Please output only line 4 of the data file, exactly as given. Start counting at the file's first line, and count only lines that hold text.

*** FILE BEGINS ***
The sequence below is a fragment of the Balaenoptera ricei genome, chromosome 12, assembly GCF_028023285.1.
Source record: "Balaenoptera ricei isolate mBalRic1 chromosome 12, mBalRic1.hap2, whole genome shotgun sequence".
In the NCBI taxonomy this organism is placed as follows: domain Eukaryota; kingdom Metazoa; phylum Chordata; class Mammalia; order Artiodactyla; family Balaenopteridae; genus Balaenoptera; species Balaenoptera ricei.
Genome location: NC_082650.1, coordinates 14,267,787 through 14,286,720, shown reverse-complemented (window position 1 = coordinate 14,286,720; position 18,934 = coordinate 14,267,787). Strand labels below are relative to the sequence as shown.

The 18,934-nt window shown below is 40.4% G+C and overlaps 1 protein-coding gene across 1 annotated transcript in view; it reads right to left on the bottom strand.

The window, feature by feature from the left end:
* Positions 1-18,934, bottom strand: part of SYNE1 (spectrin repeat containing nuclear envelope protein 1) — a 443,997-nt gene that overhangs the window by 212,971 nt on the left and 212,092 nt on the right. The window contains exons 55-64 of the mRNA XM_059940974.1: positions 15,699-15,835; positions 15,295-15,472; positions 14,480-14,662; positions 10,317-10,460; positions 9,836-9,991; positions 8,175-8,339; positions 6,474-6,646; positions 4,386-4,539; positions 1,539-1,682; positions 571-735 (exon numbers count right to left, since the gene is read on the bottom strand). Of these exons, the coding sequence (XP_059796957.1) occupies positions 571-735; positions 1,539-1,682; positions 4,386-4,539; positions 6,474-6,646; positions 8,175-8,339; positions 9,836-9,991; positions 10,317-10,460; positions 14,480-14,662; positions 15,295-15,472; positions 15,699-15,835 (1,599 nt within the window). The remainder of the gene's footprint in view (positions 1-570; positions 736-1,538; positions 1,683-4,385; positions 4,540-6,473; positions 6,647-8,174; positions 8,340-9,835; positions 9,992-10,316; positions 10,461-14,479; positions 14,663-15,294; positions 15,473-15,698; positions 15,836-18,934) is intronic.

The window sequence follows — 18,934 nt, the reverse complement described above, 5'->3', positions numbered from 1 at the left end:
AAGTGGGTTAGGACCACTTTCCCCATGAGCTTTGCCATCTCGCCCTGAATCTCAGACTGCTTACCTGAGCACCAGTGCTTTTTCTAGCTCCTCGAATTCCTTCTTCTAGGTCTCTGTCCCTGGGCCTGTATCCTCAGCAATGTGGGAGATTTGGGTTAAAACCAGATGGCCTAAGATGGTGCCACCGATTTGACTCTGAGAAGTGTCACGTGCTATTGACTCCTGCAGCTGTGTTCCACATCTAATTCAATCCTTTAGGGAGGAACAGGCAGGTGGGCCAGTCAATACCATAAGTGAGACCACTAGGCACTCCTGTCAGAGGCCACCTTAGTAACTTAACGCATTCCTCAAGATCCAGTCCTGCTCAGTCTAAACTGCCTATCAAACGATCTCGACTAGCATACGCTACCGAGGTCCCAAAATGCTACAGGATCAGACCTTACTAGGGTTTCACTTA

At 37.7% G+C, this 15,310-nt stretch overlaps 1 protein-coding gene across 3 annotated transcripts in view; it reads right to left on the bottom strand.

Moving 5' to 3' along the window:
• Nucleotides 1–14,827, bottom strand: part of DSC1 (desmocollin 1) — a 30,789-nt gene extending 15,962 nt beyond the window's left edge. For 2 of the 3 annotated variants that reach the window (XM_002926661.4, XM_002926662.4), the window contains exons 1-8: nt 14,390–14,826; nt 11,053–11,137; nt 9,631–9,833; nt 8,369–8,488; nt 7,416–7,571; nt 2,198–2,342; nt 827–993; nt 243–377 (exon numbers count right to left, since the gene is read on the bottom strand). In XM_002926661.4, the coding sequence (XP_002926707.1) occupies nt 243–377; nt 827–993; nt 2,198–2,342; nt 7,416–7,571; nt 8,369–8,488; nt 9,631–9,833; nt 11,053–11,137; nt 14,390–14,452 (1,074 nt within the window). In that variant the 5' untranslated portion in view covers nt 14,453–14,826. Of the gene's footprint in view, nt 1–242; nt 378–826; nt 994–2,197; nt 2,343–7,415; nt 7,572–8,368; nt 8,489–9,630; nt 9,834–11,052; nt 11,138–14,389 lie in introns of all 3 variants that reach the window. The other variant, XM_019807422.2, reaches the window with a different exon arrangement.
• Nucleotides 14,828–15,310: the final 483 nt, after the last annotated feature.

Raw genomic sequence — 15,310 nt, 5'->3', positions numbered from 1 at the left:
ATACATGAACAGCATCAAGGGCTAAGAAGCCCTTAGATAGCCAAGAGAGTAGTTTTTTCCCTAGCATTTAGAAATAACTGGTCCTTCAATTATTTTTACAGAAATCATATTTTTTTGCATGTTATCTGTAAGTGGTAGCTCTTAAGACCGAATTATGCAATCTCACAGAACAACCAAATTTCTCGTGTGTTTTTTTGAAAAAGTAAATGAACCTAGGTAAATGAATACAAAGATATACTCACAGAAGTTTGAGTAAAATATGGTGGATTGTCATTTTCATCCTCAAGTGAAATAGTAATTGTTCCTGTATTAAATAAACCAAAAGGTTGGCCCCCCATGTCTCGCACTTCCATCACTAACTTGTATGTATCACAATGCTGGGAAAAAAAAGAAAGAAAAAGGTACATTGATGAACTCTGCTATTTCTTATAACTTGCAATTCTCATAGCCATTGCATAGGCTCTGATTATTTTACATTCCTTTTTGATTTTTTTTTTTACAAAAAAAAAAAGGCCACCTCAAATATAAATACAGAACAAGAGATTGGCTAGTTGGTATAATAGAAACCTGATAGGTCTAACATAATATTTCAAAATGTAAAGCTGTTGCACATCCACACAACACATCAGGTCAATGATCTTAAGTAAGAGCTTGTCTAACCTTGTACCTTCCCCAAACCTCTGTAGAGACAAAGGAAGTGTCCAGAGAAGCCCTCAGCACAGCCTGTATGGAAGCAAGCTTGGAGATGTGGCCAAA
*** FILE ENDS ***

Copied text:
Genome location: NC_082650.1, coordinates 14,267,787 through 14,286,720, shown reverse-complemented (window position 1 = coordinate 14,286,720; position 18,934 = coordinate 14,267,787). Strand labels below are relative to the sequence as shown.